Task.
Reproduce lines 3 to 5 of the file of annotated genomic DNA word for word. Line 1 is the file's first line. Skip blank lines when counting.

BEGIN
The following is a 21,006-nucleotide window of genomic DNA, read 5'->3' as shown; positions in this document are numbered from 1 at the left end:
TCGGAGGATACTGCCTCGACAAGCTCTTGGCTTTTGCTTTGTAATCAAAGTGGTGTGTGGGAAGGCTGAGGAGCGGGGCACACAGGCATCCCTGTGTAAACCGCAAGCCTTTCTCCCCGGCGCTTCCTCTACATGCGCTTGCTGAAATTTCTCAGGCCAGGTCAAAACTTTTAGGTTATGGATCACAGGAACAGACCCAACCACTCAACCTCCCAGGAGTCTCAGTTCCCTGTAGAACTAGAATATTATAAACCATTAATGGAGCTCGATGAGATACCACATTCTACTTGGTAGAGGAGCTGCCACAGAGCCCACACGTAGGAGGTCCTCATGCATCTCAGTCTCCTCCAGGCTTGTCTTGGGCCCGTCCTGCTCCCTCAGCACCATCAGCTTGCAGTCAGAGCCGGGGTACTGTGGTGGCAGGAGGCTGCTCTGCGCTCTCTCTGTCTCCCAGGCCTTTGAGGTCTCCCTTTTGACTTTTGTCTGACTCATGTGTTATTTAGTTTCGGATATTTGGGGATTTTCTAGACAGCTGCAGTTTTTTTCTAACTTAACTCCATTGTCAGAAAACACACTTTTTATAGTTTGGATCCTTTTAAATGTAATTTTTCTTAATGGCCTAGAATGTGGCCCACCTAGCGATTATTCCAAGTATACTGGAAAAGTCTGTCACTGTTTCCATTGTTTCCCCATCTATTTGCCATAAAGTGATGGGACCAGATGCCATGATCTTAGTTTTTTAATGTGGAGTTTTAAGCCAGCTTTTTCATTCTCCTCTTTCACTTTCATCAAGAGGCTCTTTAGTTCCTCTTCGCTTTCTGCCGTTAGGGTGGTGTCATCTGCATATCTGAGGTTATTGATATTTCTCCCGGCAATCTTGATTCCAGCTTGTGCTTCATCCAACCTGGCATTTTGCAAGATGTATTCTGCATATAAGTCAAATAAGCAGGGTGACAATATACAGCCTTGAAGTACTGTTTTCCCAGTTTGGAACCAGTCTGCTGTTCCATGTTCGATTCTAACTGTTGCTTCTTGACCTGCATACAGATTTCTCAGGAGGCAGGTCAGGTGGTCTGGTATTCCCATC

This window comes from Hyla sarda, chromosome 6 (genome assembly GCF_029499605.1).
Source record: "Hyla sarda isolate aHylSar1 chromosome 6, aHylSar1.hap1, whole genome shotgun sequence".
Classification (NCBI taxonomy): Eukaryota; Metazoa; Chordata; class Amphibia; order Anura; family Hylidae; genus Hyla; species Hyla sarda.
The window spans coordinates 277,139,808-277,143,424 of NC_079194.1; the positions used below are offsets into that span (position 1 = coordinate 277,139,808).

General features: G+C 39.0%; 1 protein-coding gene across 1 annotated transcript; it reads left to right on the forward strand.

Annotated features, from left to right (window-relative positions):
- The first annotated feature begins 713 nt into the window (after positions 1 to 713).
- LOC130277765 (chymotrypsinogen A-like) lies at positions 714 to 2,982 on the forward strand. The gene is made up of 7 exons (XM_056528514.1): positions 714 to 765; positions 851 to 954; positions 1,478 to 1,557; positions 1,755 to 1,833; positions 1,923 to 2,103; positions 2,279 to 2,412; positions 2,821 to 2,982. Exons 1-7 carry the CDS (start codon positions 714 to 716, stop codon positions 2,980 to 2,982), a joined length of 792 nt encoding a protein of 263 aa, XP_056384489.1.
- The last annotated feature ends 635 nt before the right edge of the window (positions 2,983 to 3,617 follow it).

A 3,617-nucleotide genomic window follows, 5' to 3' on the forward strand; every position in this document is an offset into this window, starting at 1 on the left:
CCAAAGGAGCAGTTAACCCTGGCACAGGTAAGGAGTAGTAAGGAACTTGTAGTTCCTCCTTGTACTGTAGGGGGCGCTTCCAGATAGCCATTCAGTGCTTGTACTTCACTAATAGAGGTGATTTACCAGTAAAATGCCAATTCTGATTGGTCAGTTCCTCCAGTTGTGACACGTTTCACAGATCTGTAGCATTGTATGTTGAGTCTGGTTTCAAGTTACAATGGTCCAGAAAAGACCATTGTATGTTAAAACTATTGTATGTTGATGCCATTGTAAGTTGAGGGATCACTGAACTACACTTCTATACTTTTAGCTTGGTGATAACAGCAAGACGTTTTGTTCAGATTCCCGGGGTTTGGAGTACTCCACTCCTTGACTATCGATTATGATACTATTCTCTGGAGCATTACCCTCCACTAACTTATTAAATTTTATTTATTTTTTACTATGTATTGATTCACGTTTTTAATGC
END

This window comes from Hyla sarda, chromosome 6 (genome assembly GCF_029499605.1).
Source record: "Hyla sarda isolate aHylSar1 chromosome 6, aHylSar1.hap1, whole genome shotgun sequence".
Classification (NCBI taxonomy): Eukaryota; Metazoa; Chordata; class Amphibia; order Anura; family Hylidae; genus Hyla; species Hyla sarda.